War Stories: "I Don't Ever Want To Work With This Person Again!"
I once worked on a project with someone who I found to be very difficult to partner with. There were a number of reasons for it - part working style, part communication, part differing perspectives on the task at hand.
It was a difficult enough experience that, for the first time in my career, I went to my practice leader (effectively my boss at the consulting firm) and told him that I never wanted to work with that individual again. He asked me several questions, heard me out and said he'd take care of it, which I assumed to mean I'd got my wish.
A week later, I was assigned on a new assignment - with the same individual!
I was flabbergasted. Wasn't I clear about the issues? Didn't I explain the problems we had partnering? Why was this happening?
The response I got back was short and simple: The two of you are important to the practice, and need to learn to work together.
So, begrudgingly, we got on with it. We flew to where we had to fly. We organized and planned ourselves through the work to be done. We delivered it.
And something strange happened.
Faced with the prospect of (gasp) having to work with each other, we opened up and communicated. We tried to understand the other person's point of view. We gave each other the benefit of the doubt. And we delivered the work.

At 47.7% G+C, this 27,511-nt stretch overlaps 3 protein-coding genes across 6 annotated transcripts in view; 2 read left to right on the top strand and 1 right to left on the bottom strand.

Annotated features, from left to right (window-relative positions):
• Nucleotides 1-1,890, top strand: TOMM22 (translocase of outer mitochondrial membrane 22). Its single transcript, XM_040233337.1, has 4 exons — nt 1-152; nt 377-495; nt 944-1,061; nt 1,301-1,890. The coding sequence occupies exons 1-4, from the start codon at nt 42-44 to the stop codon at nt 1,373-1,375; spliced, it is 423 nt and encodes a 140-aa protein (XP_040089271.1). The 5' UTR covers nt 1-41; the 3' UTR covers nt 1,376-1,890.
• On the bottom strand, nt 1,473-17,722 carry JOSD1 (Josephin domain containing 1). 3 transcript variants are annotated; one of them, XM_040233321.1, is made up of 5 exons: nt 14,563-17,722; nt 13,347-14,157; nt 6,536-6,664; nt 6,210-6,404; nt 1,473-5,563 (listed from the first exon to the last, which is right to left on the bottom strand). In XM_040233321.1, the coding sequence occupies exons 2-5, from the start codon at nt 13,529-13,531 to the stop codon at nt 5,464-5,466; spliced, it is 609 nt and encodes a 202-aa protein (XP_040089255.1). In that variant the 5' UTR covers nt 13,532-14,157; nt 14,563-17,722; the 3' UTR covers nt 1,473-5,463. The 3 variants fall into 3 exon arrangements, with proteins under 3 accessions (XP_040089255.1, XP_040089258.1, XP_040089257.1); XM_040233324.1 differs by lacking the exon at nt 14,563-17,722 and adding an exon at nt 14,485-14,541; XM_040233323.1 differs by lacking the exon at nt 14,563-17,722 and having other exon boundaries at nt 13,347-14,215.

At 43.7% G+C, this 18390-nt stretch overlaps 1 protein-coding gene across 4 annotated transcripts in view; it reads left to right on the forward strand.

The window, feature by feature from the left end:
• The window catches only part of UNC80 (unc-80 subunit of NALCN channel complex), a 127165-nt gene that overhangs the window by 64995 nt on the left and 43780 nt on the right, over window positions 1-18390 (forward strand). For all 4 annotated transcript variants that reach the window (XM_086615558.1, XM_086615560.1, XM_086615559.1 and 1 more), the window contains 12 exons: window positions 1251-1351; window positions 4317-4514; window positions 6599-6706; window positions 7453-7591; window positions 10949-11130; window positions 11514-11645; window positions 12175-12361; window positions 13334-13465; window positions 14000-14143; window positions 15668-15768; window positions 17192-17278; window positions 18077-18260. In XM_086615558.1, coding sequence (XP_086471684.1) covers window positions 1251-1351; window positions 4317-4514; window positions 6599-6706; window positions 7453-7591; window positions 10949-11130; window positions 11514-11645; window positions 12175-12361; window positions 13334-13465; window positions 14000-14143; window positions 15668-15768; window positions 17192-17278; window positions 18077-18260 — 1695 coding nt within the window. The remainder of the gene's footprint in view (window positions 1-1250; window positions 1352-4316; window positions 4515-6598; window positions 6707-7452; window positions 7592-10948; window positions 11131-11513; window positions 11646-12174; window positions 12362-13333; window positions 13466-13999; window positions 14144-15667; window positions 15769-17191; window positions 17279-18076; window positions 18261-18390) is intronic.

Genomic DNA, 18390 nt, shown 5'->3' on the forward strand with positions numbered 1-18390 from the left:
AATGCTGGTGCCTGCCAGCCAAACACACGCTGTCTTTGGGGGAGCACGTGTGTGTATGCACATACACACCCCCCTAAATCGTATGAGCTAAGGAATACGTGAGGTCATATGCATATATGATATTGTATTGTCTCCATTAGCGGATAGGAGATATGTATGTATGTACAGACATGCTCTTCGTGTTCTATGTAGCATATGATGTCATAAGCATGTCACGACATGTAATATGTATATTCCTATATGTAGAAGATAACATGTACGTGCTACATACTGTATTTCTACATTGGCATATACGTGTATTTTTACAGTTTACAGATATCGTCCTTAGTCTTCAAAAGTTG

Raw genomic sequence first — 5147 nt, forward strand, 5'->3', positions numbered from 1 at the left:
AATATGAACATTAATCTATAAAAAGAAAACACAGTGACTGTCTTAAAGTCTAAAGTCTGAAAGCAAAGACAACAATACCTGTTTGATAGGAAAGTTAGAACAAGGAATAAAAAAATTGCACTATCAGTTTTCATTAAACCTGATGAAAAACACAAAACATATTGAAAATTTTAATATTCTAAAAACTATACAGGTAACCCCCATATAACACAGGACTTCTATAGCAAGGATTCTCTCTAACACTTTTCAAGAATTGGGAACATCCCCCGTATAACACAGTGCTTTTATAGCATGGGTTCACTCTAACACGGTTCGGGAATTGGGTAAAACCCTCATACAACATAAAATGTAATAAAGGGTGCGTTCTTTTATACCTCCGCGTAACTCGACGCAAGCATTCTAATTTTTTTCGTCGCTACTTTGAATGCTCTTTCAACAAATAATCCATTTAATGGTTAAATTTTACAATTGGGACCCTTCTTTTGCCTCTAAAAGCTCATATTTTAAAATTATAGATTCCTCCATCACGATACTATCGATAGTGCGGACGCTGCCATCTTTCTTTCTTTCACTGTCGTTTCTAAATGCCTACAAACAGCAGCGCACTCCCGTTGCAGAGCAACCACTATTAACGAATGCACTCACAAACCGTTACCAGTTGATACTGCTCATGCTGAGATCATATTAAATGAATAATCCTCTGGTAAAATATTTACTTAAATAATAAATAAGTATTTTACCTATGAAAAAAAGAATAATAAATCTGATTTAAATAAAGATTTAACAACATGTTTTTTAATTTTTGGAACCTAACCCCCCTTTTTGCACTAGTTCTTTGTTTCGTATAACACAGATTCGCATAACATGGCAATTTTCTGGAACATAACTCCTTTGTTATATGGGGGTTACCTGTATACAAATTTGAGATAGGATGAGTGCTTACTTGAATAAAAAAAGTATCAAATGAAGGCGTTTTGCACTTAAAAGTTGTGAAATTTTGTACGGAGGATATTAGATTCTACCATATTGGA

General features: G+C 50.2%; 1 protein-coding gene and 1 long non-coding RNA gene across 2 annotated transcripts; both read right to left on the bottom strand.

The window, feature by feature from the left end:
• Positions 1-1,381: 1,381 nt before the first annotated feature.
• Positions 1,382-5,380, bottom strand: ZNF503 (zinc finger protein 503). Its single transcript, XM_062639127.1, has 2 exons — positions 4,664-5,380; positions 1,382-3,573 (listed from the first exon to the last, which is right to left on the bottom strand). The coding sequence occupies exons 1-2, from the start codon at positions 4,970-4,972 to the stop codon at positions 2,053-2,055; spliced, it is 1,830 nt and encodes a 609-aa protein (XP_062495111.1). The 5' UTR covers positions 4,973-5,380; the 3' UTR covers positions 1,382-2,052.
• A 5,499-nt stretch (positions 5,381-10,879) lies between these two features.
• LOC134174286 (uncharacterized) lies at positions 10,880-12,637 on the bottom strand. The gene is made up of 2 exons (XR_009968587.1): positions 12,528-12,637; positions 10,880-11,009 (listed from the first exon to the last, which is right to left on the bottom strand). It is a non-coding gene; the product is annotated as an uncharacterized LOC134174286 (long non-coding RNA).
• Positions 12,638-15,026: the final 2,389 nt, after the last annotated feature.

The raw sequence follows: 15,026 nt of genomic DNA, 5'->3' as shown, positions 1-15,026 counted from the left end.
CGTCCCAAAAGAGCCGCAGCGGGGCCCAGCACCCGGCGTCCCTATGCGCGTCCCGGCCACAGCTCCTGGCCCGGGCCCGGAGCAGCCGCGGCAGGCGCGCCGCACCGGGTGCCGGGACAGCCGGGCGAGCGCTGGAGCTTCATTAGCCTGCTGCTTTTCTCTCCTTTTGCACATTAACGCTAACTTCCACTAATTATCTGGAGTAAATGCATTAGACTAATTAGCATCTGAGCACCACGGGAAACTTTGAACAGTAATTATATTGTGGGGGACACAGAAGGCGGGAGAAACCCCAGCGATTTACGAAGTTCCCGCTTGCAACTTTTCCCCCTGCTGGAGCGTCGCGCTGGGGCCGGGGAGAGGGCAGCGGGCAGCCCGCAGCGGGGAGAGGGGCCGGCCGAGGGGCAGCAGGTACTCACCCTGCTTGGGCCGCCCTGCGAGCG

To the point where we then went on to develop a strong working relationship. One that continued until the day I left the firm.
Weird, huh? Well, maybe not really.
Many times, we have to operate in situations not of our own making. As such, we cannot control all of the variables, including (especially) who we work with.
So, we have to figure it out. We have to find a way to make it work.
This means: listening, understanding, sympathizing, empathizing.
Communicating. Looking past the emotions of the moment, the subjective factors that cloud our perceptions.
Giving each other the benefit of the doubt. Accepting that we can learn something from the other person, while also sharing our own knowledge with them.
That was an important lesson for me. It taught me that sometimes the right solutions aren't what you think you want. That to get to the right solution, sometimes you have to work your way through the difficulties that you don't want to deal with. And that, when you put your mind to it - or when you have to put your mind to it - you will find a way to get there.
Or in the words of The Stones, you can't always get what you want. But if you try sometimes, you might find, you get what you need.